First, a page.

| Colophon |
The tool on the cover of Computer Security Basics, Second Edition, is a key. Locks and keys were first developed by the Egyptians for use on doors. The Egyptian wooden door lock was opened using a long wooden implement with thin wooden pegs of varying lengths set in one end. When inserted and lifted, the pegs on this key would raise similar pegs within the lock. When all the pegs were raised past a certain point, the door would open.
Metal locks and keys were developed by the Romans using a design similar to that of the Egyptian door lock. Over time, the Romans refined this lock technique and embellished both locks and keys; locks were camouflaged as animals, flowers, or birds. Keys were highly decorated and frequently worn as pendants.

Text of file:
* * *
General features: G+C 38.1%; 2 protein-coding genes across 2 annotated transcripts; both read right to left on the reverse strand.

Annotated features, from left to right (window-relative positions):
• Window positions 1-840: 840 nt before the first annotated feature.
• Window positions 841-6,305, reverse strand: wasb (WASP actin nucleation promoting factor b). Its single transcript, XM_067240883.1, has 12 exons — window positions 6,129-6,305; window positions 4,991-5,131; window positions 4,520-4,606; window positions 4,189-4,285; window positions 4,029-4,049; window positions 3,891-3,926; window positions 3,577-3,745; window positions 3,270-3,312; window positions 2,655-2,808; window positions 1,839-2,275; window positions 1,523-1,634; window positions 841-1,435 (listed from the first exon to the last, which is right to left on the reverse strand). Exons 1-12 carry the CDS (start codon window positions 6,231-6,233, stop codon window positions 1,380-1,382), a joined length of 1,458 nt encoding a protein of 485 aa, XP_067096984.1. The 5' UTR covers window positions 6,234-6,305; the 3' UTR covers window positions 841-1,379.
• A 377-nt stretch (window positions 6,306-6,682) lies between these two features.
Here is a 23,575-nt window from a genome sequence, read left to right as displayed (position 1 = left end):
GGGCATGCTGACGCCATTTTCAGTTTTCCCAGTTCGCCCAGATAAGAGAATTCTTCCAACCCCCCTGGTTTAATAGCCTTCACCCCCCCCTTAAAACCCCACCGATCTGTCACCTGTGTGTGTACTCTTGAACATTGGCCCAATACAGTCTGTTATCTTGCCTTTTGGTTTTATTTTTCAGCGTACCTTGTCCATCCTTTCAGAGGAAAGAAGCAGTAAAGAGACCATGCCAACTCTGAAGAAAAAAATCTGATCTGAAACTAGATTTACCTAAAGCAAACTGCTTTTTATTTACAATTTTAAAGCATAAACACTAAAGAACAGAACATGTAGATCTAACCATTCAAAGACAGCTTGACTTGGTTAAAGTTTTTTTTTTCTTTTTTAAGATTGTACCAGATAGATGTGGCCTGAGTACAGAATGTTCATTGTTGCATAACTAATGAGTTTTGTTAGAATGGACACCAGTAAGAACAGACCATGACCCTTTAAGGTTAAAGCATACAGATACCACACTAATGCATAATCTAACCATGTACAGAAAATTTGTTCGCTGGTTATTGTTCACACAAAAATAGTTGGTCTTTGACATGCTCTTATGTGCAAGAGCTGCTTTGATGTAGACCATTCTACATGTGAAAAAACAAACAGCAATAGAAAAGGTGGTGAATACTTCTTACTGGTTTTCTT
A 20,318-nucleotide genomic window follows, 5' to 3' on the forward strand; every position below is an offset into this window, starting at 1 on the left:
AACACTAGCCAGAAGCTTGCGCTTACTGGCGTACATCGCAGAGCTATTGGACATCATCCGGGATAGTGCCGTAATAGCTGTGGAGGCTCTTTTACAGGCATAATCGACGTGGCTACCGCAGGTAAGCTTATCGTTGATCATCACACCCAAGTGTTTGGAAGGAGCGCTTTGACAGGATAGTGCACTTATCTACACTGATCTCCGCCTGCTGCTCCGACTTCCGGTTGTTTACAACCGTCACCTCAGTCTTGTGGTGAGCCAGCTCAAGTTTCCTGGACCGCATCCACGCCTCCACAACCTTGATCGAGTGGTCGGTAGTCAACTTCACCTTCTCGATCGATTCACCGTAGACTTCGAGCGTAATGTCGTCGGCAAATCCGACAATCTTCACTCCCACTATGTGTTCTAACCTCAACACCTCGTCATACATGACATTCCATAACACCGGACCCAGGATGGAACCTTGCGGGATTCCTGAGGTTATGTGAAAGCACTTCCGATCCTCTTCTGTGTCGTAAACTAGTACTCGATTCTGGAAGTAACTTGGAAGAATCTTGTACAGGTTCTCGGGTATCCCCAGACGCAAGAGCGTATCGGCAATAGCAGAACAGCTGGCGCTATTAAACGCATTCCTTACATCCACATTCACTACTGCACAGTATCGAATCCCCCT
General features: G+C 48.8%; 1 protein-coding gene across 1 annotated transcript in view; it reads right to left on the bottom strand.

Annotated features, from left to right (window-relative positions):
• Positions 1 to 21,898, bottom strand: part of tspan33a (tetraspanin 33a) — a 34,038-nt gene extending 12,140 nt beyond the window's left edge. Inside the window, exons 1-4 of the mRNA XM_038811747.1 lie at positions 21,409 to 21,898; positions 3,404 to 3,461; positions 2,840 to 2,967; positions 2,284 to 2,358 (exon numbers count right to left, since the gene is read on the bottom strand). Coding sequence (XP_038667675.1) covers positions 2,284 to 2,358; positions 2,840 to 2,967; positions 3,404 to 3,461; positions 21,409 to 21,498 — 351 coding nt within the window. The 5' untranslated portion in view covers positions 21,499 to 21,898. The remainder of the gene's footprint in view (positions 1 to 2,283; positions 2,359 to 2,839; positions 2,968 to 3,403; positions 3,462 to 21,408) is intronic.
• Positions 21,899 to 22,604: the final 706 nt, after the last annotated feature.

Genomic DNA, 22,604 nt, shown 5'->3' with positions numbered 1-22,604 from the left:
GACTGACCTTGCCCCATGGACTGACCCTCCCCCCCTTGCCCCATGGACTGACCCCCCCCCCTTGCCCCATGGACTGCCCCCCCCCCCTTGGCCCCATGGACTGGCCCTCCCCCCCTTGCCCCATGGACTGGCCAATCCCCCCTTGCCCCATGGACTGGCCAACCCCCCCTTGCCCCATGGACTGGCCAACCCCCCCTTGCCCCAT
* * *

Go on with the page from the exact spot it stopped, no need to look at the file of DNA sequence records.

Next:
Portable locks, otherwise known as padlocks, were invented by the early Chinese, Turkish, Indians, and Russians. In the late 16th century this was taken a step further with the invention of keyless locks, otherwise known as combination locks. Further refinement continued throughout the 20th century as greater precision in metal work allowed for closer parts tolerance and therefore greater security.
The cover image is from The Dover Pictorial Archive. The cover font is Adobe ITC Garamond. The text font is Linotype Birka; the heading font is Adobe Myriad Condensed; and the code font is LucasFont's TheSans Mono Condensed.